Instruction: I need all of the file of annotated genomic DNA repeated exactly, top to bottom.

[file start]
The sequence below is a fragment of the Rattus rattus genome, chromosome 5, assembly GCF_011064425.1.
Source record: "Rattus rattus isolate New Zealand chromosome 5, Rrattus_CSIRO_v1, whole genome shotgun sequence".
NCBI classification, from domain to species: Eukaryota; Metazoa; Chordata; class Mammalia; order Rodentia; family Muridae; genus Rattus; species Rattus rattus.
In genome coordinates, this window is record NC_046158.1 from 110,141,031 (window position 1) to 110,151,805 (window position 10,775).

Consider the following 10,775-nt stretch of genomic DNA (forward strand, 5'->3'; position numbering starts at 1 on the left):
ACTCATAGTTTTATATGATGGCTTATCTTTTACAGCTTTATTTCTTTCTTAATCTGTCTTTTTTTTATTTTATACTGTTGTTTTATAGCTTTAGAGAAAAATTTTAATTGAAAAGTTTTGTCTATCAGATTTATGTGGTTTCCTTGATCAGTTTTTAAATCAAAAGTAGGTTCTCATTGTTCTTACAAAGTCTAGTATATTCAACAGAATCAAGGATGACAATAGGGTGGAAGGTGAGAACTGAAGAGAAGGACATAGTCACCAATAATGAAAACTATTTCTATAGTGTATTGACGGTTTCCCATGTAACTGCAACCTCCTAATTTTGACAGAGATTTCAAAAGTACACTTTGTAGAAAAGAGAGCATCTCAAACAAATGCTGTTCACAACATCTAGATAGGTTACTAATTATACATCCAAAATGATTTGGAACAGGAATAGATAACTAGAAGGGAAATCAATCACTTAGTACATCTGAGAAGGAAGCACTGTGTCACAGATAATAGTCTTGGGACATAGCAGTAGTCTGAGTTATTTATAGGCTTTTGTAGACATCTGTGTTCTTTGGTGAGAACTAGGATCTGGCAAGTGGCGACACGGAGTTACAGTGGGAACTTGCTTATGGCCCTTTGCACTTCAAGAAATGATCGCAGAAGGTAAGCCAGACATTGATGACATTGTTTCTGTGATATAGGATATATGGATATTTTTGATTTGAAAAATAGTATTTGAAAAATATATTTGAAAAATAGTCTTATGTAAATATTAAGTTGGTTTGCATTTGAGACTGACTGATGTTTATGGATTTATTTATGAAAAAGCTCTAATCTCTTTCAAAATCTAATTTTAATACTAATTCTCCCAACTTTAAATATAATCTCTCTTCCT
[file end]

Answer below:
The sequence below is a fragment of the Rattus rattus genome, chromosome 5, assembly GCF_011064425.1.
Source record: "Rattus rattus isolate New Zealand chromosome 5, Rrattus_CSIRO_v1, whole genome shotgun sequence".
NCBI classification, from domain to species: Eukaryota; Metazoa; Chordata; class Mammalia; order Rodentia; family Muridae; genus Rattus; species Rattus rattus.
In genome coordinates, this window is record NC_046158.1 from 110,141,031 (window position 1) to 110,151,805 (window position 10,775).

Consider the following 10,775-nt stretch of genomic DNA (forward strand, 5'->3'; position numbering starts at 1 on the left):
ACTCATAGTTTTATATGATGGCTTATCTTTTACAGCTTTATTTCTTTCTTAATCTGTCTTTTTTTTATTTTATACTGTTGTTTTATAGCTTTAGAGAAAAATTTTAATTGAAAAGTTTTGTCTATCAGATTTATGTGGTTTCCTTGATCAGTTTTTAAATCAAAAGTAGGTTCTCATTGTTCTTACAAAGTCTAGTATATTCAACAGAATCAAGGATGACAATAGGGTGGAAGGTGAGAACTGAAGAGAAGGACATAGTCACCAATAATGAAAACTATTTCTATAGTGTATTGACGGTTTCCCATGTAACTGCAACCTCCTAATTTTGACAGAGATTTCAAAAGTACACTTTGTAGAAAAGAGAGCATCTCAAACAAATGCTGTTCACAACATCTAGATAGGTTACTAATTATACATCCAAAATGATTTGGAACAGGAATAGATAACTAGAAGGGAAATCAATCACTTAGTACATCTGAGAAGGAAGCACTGTGTCACAGATAATAGTCTTGGGACATAGCAGTAGTCTGAGTTATTTATAGGCTTTTGTAGACATCTGTGTTCTTTGGTGAGAACTAGGATCTGGCAAGTGGCGACACGGAGTTACAGTGGGAACTTGCTTATGGCCCTTTGCACTTCAAGAAATGATCGCAGAAGGTAAGCCAGACATTGATGACATTGTTTCTGTGATATAGGATATATGGATATTTTTGATTTGAAAAATAGTATTTGAAAAATATATTTGAAAAATAGTCTTATGTAAATATTAAGTTGGTTTGCATTTGAGACTGACTGATGTTTATGGATTTATTTATGAAAAAGCTCTAATCTCTTTCAAAATCTAATTTTAATACTAATTCTCCCAACTTTAAATATAATCTCTCTTCCT